China - a floor?
The overall tone of today's PMIs suggests that China's cycle remains weak. However, the construction PMI rose again, and with the official headline manufacturing PMI and input prices creeping up, for the first time in a few months, there is some risk that the domestic industrial cycle is bottoming.
Weak PMIs, except for construction
The September PMIs show that the cycle remains weak. The official manufacturing PMI did rise back above 50, but only barely, and the Caixin version weakened further from 49.5 to 48.1. The official services PMI declined for the third consecutive month, with the headline falling below 50 to 48.9. Composite output, according to the NBS, is once again barely growing. The CKGSB small business survey also fell in September.
The details in the PMIs were also mainly weak. Of particular importance for the cycle is the softness in the 6M outlook scores. In the official manufacturing PMI that was a bit stronger than in August, but still below 50. In the Caixin version, the outlook score fell by more than 3ppts to the lowest since November 2019. This sort of long-term corporate caution will be an obstacle to any pick-up in the private sector capex cycle.
In the official PMI, new orders were better in September than August, but the score was still below 50, and the improvement in orders was more than matched by a rise in finished good inventories. Input prices did rise above 50. That's probably not a big enough increase to mean sequential PPI turned positive in September, though there could be a pause in the sharp fall of recent months in YoY PPI. However, output prices in both manufacturing and non-manufacturing remained well below 50. As before, deflation remains a bigger risk in China than inflation.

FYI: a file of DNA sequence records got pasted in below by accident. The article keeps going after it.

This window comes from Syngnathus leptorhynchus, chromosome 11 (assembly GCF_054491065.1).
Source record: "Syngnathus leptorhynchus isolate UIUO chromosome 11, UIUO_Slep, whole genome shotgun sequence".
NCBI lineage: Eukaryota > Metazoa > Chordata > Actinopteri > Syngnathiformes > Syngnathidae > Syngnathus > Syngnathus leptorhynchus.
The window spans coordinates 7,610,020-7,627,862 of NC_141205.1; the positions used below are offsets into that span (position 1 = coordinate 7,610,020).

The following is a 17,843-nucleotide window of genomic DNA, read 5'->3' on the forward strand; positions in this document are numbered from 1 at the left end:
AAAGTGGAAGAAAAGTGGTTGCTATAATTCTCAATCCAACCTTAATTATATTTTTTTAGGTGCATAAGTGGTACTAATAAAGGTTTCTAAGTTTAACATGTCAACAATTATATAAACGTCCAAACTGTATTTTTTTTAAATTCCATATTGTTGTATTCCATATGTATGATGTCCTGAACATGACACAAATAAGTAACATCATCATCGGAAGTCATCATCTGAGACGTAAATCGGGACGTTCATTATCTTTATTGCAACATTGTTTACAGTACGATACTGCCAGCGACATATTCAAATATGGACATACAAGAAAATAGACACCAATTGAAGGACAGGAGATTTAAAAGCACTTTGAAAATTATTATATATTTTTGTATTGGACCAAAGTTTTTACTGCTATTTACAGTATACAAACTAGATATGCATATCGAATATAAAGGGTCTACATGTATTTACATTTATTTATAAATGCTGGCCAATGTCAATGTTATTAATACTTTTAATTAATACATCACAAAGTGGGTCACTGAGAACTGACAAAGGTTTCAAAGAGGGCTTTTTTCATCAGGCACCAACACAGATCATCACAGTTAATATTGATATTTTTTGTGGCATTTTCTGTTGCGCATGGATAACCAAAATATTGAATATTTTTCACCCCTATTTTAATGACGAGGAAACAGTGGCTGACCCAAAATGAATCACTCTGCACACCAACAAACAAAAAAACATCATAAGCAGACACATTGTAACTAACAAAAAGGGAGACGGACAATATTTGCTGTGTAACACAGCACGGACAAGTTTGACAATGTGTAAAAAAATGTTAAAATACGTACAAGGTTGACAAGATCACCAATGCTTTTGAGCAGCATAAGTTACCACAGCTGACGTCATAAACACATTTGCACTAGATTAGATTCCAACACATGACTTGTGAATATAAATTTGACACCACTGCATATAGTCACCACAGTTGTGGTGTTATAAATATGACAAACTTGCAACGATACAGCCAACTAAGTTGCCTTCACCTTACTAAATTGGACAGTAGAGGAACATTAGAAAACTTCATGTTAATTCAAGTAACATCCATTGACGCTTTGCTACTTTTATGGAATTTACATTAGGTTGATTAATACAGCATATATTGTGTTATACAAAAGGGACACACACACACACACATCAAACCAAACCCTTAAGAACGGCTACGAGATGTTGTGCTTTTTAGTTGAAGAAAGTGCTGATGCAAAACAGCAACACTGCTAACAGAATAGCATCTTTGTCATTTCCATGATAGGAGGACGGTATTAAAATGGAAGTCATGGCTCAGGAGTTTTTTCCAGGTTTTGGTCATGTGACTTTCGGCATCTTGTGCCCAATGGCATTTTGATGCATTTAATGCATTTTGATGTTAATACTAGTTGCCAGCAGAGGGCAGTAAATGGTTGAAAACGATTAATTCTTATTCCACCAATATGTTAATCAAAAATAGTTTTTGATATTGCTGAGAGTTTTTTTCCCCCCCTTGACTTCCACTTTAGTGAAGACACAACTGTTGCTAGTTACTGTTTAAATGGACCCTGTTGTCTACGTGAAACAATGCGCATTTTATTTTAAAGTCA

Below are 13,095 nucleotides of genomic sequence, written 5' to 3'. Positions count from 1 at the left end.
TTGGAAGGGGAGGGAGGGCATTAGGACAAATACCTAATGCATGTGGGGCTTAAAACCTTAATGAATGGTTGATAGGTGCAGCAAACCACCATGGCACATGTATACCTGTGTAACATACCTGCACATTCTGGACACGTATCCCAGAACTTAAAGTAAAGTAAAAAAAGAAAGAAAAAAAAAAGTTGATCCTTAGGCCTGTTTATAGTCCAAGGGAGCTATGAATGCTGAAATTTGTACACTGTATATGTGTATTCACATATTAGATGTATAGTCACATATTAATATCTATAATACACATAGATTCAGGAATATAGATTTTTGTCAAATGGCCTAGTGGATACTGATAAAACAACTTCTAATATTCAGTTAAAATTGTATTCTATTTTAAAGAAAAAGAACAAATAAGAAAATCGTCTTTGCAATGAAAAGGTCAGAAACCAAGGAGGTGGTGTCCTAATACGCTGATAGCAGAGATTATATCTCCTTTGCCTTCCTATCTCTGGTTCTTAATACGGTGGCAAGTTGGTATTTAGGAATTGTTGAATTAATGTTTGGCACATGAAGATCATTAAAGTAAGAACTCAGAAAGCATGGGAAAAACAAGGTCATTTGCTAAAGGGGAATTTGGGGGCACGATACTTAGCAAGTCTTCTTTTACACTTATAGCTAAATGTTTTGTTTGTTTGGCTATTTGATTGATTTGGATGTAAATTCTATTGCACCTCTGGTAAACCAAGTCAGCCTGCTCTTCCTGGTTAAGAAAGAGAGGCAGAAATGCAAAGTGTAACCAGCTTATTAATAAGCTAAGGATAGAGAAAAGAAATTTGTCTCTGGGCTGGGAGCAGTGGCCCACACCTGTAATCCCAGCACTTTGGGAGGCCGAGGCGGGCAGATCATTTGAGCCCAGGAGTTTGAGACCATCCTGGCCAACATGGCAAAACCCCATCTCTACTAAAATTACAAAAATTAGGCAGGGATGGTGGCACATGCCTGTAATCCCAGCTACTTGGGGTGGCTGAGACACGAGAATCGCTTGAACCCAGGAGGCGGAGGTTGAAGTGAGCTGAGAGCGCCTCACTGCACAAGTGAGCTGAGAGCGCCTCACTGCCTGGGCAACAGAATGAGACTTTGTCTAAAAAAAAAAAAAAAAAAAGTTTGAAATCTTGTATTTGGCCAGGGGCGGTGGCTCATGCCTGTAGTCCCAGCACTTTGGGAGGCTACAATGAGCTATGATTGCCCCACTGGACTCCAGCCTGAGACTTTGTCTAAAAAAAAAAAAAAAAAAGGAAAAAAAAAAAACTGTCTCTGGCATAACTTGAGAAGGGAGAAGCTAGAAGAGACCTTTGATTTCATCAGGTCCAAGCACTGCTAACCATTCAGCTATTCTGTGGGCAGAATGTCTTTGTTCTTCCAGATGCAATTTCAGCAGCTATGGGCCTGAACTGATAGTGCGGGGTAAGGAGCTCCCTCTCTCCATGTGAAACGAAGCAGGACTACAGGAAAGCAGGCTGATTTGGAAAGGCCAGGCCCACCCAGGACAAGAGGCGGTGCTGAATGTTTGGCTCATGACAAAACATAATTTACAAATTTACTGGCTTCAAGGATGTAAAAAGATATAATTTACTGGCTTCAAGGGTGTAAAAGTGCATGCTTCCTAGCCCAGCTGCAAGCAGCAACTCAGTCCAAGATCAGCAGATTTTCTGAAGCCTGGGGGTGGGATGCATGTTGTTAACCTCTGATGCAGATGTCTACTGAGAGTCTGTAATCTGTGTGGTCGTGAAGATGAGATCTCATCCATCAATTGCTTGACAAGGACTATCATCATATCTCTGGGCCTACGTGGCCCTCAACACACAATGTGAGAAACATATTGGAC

Among all this bearishness, the one positive data point was the constriction sector PMI, which seems to have pulled out of the depression of earlier this year. This is a poor quality data series, with lots of noise from month-to-month. But the construction PMI has risen for a couple of months now. The increase is perhaps an indication that the government's promised infrastructure push is beginning to show up in real demand.
Putting the rise in the construction PMI together with the modest improvement in the official manufacturing headline and the recovery in input prices, and for the first time in a few months, it is now possible to build a story that the domestic industrial cycle is bottoming. That is worth highlighting as a risk, although with property still so weak, it is difficult to be persuaded that this is indeed what is yet happening. Even if it is, the overall message of the PMIs is that more needs to be done to translate any turn in domestic construction into a broader macro recovery.
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